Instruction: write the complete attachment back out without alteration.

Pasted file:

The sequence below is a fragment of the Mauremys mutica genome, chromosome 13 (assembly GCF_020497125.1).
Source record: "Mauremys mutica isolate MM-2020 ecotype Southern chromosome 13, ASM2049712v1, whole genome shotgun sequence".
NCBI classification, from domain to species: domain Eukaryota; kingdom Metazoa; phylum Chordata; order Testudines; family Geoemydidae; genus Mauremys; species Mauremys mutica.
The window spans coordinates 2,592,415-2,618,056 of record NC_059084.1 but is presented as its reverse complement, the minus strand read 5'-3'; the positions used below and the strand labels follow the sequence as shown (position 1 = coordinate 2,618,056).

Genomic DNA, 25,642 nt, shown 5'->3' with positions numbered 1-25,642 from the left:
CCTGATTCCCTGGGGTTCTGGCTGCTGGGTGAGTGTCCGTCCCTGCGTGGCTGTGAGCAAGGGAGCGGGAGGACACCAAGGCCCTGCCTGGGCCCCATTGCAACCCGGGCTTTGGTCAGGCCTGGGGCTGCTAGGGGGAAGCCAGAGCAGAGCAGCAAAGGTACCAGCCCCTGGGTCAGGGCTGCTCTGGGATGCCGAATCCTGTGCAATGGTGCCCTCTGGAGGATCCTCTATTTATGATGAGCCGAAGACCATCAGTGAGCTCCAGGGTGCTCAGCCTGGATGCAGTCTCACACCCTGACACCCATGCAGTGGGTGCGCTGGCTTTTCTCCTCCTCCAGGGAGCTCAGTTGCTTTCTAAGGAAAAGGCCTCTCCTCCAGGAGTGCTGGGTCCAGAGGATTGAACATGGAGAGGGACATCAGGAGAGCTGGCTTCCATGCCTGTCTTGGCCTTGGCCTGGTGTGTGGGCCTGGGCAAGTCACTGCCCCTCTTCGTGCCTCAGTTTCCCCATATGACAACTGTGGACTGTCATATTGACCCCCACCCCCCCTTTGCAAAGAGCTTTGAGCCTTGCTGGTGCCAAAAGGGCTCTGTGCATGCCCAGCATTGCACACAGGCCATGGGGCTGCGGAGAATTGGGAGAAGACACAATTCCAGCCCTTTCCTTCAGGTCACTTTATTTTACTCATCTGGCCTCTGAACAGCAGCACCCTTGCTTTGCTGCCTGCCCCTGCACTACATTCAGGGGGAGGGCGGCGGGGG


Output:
The sequence below is a fragment of the Mauremys mutica genome, chromosome 13 (assembly GCF_020497125.1).
Source record: "Mauremys mutica isolate MM-2020 ecotype Southern chromosome 13, ASM2049712v1, whole genome shotgun sequence".
NCBI classification, from domain to species: domain Eukaryota; kingdom Metazoa; phylum Chordata; order Testudines; family Geoemydidae; genus Mauremys; species Mauremys mutica.
The window spans coordinates 2,592,415-2,618,056 of record NC_059084.1 but is presented as its reverse complement, the minus strand read 5'-3'; the positions used below and the strand labels follow the sequence as shown (position 1 = coordinate 2,618,056).

Genomic DNA, 25,642 nt, shown 5'->3' with positions numbered 1-25,642 from the left:
CCTGATTCCCTGGGGTTCTGGCTGCTGGGTGAGTGTCCGTCCCTGCGTGGCTGTGAGCAAGGGAGCGGGAGGACACCAAGGCCCTGCCTGGGCCCCATTGCAACCCGGGCTTTGGTCAGGCCTGGGGCTGCTAGGGGGAAGCCAGAGCAGAGCAGCAAAGGTACCAGCCCCTGGGTCAGGGCTGCTCTGGGATGCCGAATCCTGTGCAATGGTGCCCTCTGGAGGATCCTCTATTTATGATGAGCCGAAGACCATCAGTGAGCTCCAGGGTGCTCAGCCTGGATGCAGTCTCACACCCTGACACCCATGCAGTGGGTGCGCTGGCTTTTCTCCTCCTCCAGGGAGCTCAGTTGCTTTCTAAGGAAAAGGCCTCTCCTCCAGGAGTGCTGGGTCCAGAGGATTGAACATGGAGAGGGACATCAGGAGAGCTGGCTTCCATGCCTGTCTTGGCCTTGGCCTGGTGTGTGGGCCTGGGCAAGTCACTGCCCCTCTTCGTGCCTCAGTTTCCCCATATGACAACTGTGGACTGTCATATTGACCCCCACCCCCCCTTTGCAAAGAGCTTTGAGCCTTGCTGGTGCCAAAAGGGCTCTGTGCATGCCCAGCATTGCACACAGGCCATGGGGCTGCGGAGAATTGGGAGAAGACACAATTCCAGCCCTTTCCTTCAGGTCACTTTATTTTACTCATCTGGCCTCTGAACAGCAGCACCCTTGCTTTGCTGCCTGCCCCTGCACTACATTCAGGGGGAGGGCGGCGGGGG